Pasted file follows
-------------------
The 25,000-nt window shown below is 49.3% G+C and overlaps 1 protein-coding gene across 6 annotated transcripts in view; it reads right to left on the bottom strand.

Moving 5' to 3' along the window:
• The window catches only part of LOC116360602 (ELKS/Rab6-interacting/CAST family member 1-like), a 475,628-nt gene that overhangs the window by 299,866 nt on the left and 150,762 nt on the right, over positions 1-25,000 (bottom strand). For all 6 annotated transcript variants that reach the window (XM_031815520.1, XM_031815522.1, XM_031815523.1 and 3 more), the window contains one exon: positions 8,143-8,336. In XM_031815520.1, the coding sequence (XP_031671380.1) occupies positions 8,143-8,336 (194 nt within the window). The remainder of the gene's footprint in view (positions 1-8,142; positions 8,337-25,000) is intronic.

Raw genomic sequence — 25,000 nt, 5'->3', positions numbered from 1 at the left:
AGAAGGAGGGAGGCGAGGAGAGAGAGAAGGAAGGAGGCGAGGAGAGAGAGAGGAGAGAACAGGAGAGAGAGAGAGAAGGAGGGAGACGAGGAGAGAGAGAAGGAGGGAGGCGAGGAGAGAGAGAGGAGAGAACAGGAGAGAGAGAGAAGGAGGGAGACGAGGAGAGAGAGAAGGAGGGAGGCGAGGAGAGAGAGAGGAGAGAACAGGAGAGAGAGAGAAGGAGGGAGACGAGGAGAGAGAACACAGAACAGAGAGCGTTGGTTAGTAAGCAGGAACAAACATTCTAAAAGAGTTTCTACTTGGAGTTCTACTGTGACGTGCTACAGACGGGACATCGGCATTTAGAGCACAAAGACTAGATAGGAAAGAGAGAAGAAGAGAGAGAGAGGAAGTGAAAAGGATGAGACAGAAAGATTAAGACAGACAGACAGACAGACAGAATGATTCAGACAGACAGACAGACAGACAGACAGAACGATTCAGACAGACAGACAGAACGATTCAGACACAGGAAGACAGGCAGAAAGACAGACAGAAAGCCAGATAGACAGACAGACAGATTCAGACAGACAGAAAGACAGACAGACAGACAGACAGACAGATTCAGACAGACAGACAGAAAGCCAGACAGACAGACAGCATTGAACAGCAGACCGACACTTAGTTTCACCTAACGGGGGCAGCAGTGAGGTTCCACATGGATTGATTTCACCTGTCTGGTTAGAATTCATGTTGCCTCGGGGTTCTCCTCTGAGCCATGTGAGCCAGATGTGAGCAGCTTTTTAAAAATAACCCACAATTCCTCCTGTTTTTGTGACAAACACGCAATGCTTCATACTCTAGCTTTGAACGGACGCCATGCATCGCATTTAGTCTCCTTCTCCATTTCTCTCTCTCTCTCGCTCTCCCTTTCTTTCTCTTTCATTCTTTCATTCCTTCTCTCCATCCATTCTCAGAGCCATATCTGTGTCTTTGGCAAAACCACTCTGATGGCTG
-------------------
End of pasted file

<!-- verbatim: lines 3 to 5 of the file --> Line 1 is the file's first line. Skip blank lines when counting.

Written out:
• The window catches only part of LOC116360602 (ELKS/Rab6-interacting/CAST family member 1-like), a 475,628-nt gene that overhangs the window by 299,866 nt on the left and 150,762 nt on the right, over positions 1-25,000 (bottom strand). For all 6 annotated transcript variants that reach the window (XM_031815520.1, XM_031815522.1, XM_031815523.1 and 3 more), the window contains one exon: positions 8,143-8,336. In XM_031815520.1, the coding sequence (XP_031671380.1) occupies positions 8,143-8,336 (194 nt within the window). The remainder of the gene's footprint in view (positions 1-8,142; positions 8,337-25,000) is intronic.

Raw genomic sequence — 25,000 nt, 5'->3', positions numbered from 1 at the left:
AGAAGGAGGGAGGCGAGGAGAGAGAGAAGGAAGGAGGCGAGGAGAGAGAGAGGAGAGAACAGGAGAGAGAGAGAGAAGGAGGGAGACGAGGAGAGAGAGAAGGAGGGAGGCGAGGAGAGAGAGAGGAGAGAACAGGAGAGAGAGAGAAGGAGGGAGACGAGGAGAGAGAGAAGGAGGGAGGCGAGGAGAGAGAGAGGAGAGAACAGGAGAGAGAGAGAAGGAGGGAGACGAGGAGAGAGAACACAGAACAGAGAGCGTTGGTTAGTAAGCAGGAACAAACATTCTAAAAGAGTTTCTACTTGGAGTTCTACTGTGACGTGCTACAGACGGGACATCGGCATTTAGAGCACAAAGACTAGATAGGAAAGAGAGAAGAAGAGAGAGAGAGGAAGTGAAAAGGATGAGACAGAAAGATTAAGACAGACAGACAGACAGACAGAATGATTCAGACAGACAGACAGACAGACAGACAGAACGATTCAGACAGACAGACAGAACGATTCAGACACAGGAAGACAGGCAGAAAGACAGACAGAAAGCCAGATAGACAGACAGACAGATTCAGACAGACAGAAAGACAGACAGACAGACAGACAGACAGATTCAGACAGACAGACAGAAAGCCAGACAGACAGACAGCATTGAACAGCAGACCGACACTTAGTTTCACCTAACGGGGGCAGCAGTGAGGTTCCACATGGATTGATTTCACCTGTCTGGTTAGAATTCATGTTGCCTCGGGGTTCTCCTCTGAGCCATGTGAGCCAGATGTGAGCAGCTTTTTAAAAATAACCCACAATTCCTCCTGTTTTTGTGACAAACACGCAATGCTTCATACTCTAGCTTTGAACGGACGCCATGCATCGCATTTAGTCTCCTTCTCCATTTCTCTCTCTCTCTCGCTCTCCCTTTCTTTCTCTTTCATTCTTTCATTCCTTCTCTCCATCCATTCTCAGAGCCATATCTGTGTCTTTGGCAAAACCACTCTGATGGCTG